I built my first Czech Master Resin (CMR) kit some years ago; it was a highly detailed 1/72 scale De Havilland T.22 Sea Vampire. This might seem a tricky choice given its twin-boom layout and the fact that it was only my second resin kit build. The build actually proceeded in a very straightforward way with no real difficulties. More significant was my overall impression of quality and value for money, despite it being somewhat more expensive than a similar sized mainstream injection kit.
More CMR kit purchases followed, confirming my good impressions formed with the Vampire, and my level of interest in the brand developed. I had the opportunity to correspond with one of the two partners behind CMR, Petr Buchar; so I took the opportunity to ask more about the company, its background, philosophies and how it actually approaches a kit development. Petr proved to be very friendly and only too willing to share his company’s history and approach to product development, something I will try to now do here.
CMR came about after the founding members of Czech Master Kits (CMK) split when the owners decided to pursue different approaches to model manufacturing and marketing. Essentially the difference stemmed from two views for the future:
Both business visions were equally worthy, but clearly would lead to different paths. In fulfilling the more mainstream vision CMK became a brand of MPM Group, and is the resin detail parts and accessories arm of that company. The enthusiast vision was continued by Petr Buchar and his business partner Radek Kazda, adopting the brand name of Czech Master Resin or CMR. CMR became a world leader in 1/72 and 1/144 aircraft kits. As an aside, staff of both companies remain good friends and in regular contact.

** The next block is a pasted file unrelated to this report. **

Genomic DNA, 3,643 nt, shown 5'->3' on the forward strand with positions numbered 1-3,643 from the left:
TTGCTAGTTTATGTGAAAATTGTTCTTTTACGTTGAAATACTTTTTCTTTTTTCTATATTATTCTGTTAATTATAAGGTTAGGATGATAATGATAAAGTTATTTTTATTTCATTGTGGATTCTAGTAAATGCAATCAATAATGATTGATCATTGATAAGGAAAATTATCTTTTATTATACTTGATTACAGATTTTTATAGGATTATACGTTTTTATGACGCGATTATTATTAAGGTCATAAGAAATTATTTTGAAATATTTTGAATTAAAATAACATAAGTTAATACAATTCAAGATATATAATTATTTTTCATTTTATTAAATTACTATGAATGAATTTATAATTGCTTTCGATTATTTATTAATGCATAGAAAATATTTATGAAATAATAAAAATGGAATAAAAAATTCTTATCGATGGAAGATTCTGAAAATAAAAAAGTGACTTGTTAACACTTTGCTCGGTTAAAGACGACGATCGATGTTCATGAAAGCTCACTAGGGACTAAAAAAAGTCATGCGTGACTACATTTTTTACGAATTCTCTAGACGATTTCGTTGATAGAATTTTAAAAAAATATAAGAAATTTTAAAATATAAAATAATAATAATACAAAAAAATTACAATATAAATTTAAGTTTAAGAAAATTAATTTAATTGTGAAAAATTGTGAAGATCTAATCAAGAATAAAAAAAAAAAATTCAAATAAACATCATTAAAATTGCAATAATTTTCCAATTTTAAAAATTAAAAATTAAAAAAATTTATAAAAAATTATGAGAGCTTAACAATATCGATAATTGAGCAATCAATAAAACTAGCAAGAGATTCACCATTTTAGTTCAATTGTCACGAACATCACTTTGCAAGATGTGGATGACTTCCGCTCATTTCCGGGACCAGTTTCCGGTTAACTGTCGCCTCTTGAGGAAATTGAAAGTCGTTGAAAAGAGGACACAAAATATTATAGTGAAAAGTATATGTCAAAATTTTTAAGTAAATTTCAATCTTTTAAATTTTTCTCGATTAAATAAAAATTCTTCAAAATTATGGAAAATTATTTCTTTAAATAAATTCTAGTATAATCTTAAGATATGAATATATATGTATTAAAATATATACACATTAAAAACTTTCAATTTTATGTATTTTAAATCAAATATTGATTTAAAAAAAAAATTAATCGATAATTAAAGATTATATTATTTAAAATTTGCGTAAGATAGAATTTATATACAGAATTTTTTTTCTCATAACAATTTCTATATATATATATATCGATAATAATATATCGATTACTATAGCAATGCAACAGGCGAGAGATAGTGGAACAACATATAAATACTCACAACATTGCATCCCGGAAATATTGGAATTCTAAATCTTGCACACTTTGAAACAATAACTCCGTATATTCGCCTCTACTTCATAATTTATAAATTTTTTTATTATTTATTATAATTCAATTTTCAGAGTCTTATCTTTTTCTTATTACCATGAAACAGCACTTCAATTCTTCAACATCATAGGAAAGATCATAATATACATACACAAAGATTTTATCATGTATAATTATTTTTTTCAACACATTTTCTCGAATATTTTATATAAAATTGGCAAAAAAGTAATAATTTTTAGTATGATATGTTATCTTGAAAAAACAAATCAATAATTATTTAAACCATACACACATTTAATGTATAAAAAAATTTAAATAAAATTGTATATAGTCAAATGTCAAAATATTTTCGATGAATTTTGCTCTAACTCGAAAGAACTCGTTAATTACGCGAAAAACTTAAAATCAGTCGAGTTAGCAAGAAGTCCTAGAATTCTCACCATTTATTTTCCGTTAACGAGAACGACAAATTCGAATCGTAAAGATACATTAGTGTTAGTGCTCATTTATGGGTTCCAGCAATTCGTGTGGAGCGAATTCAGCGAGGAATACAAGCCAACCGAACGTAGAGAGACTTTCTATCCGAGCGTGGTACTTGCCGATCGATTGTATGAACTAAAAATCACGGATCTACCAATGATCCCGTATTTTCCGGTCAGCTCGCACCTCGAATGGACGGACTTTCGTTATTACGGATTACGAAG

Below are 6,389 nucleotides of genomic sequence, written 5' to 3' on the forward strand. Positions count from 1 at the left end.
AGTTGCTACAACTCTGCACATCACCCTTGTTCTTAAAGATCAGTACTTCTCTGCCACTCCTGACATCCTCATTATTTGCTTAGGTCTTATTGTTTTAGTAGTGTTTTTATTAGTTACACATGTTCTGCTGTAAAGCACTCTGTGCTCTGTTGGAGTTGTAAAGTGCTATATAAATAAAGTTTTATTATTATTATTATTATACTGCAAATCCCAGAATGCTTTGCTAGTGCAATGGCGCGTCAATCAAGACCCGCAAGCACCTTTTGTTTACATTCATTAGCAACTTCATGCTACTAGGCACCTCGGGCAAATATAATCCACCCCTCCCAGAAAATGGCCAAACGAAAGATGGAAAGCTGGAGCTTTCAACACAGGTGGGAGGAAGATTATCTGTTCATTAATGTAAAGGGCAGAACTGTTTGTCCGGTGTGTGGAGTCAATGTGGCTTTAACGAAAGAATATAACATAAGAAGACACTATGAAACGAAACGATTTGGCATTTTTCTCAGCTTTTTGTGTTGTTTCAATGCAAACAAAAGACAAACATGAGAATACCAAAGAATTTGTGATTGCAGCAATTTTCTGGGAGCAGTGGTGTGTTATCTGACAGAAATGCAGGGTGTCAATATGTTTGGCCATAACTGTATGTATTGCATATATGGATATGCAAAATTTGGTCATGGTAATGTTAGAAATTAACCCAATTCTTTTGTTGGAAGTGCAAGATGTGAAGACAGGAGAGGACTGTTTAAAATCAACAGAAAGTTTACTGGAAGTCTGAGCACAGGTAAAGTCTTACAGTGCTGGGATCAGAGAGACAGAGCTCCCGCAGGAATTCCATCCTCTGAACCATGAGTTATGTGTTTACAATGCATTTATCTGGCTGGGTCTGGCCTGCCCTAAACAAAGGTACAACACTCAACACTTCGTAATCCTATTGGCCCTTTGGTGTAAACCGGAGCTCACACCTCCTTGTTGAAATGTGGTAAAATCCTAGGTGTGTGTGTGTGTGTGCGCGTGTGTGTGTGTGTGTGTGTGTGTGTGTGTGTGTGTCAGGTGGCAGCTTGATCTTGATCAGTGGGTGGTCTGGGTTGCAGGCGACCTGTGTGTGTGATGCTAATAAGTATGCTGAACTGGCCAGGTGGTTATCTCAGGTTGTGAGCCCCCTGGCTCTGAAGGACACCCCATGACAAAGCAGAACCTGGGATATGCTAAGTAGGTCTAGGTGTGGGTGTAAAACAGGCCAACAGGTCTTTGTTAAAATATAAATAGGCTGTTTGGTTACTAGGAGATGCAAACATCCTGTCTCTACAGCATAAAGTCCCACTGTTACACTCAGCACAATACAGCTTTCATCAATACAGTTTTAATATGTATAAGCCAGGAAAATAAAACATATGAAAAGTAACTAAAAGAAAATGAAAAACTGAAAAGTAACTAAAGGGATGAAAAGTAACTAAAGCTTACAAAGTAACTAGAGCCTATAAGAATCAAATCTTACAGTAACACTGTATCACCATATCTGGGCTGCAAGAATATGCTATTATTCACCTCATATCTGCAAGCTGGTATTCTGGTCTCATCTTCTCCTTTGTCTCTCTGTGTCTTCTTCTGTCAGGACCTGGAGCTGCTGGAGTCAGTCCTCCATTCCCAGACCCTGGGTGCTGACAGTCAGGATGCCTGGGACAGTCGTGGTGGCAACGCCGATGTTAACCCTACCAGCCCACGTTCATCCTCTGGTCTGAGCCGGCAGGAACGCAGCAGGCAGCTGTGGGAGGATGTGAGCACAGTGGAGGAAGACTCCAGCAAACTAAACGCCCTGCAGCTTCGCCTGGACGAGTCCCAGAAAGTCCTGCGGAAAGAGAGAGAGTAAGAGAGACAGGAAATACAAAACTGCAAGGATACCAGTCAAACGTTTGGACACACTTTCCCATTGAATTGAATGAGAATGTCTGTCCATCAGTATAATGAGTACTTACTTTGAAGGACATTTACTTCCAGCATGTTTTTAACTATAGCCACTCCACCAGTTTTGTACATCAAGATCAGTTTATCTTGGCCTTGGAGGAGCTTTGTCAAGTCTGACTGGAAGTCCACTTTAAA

The similarity of names, CMR & CMK, does sometimes lead to confusion in modelling circles and even review kit websites, but remember if it is a complete resin aircraft kit in either 1/72 or 1/144 you are reading about, it will be made by CMR.
CMR Ikarus IK-2, one of the more esoteric aircraft subjects issued by the company
Czechoslovakia from the 1920’s always had a very strong aviation industry; and in terms of continental Europe as a whole, it was rivalled by Holland and Poland, and probably only exceeded by France and Italy. It is hardly surprising then that despite the post WW2 constraints of communism that there were many aviation enthusiasts keen to model the objects of their interest. In the 1970’s & 80’s Czechoslovak modellers were essentially limited to locally made KP kits (good for their time) when available, and exchange kits from the other side of the Iron Curtain through pen friends where possible.
This environment led to a very high degree of resourcefulness amongst Czechoslovak modellers, who turned to resin as a means of duplicating and converting existing kits, as well as developing entirely new models from scratch-built masters. Similarly, photo-etched details and vac-forming became highly developed amongst a talented group of modellers. Of course there was also a real need for good research and pooling of information. Aside from his skills with developing resin models, Petr Buchar was very talented as an archivist of aviation research material, and he has compiled a considerable research database and archive through local and international networking.